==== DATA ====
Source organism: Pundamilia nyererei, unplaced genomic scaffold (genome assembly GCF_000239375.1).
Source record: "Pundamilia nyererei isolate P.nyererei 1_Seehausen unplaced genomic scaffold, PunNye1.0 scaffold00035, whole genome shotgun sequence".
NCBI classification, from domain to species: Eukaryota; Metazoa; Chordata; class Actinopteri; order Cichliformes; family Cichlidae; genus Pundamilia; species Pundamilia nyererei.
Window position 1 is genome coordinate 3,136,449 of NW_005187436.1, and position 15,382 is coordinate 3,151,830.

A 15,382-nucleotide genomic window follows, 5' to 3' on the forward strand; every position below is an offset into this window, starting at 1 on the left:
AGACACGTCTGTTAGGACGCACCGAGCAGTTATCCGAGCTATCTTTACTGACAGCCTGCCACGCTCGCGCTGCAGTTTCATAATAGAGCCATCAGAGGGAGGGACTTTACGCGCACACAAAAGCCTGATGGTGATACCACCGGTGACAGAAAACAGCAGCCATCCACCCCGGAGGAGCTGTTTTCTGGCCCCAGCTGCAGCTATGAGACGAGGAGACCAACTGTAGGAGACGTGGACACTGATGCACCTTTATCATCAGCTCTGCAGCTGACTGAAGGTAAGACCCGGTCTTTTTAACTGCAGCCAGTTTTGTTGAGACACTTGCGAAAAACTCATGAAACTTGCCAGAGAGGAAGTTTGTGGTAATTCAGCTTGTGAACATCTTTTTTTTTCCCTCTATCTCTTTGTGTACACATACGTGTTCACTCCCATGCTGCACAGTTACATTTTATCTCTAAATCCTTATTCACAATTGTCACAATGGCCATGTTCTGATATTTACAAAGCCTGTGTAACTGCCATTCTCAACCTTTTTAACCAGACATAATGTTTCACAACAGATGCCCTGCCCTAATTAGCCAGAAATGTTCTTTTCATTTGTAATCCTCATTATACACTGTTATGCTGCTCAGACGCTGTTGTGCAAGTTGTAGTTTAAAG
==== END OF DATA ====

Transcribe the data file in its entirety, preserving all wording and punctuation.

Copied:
Source organism: Pundamilia nyererei, unplaced genomic scaffold (genome assembly GCF_000239375.1).
Source record: "Pundamilia nyererei isolate P.nyererei 1_Seehausen unplaced genomic scaffold, PunNye1.0 scaffold00035, whole genome shotgun sequence".
NCBI classification, from domain to species: Eukaryota; Metazoa; Chordata; class Actinopteri; order Cichliformes; family Cichlidae; genus Pundamilia; species Pundamilia nyererei.
Window position 1 is genome coordinate 3,136,449 of NW_005187436.1, and position 15,382 is coordinate 3,151,830.

A 15,382-nucleotide genomic window follows, 5' to 3' on the forward strand; every position below is an offset into this window, starting at 1 on the left:
AGACACGTCTGTTAGGACGCACCGAGCAGTTATCCGAGCTATCTTTACTGACAGCCTGCCACGCTCGCGCTGCAGTTTCATAATAGAGCCATCAGAGGGAGGGACTTTACGCGCACACAAAAGCCTGATGGTGATACCACCGGTGACAGAAAACAGCAGCCATCCACCCCGGAGGAGCTGTTTTCTGGCCCCAGCTGCAGCTATGAGACGAGGAGACCAACTGTAGGAGACGTGGACACTGATGCACCTTTATCATCAGCTCTGCAGCTGACTGAAGGTAAGACCCGGTCTTTTTAACTGCAGCCAGTTTTGTTGAGACACTTGCGAAAAACTCATGAAACTTGCCAGAGAGGAAGTTTGTGGTAATTCAGCTTGTGAACATCTTTTTTTTTCCCTCTATCTCTTTGTGTACACATACGTGTTCACTCCCATGCTGCACAGTTACATTTTATCTCTAAATCCTTATTCACAATTGTCACAATGGCCATGTTCTGATATTTACAAAGCCTGTGTAACTGCCATTCTCAACCTTTTTAACCAGACATAATGTTTCACAACAGATGCCCTGCCCTAATTAGCCAGAAATGTTCTTTTCATTTGTAATCCTCATTATACACTGTTATGCTGCTCAGACGCTGTTGTGCAAGTTGTAGTTTAAAG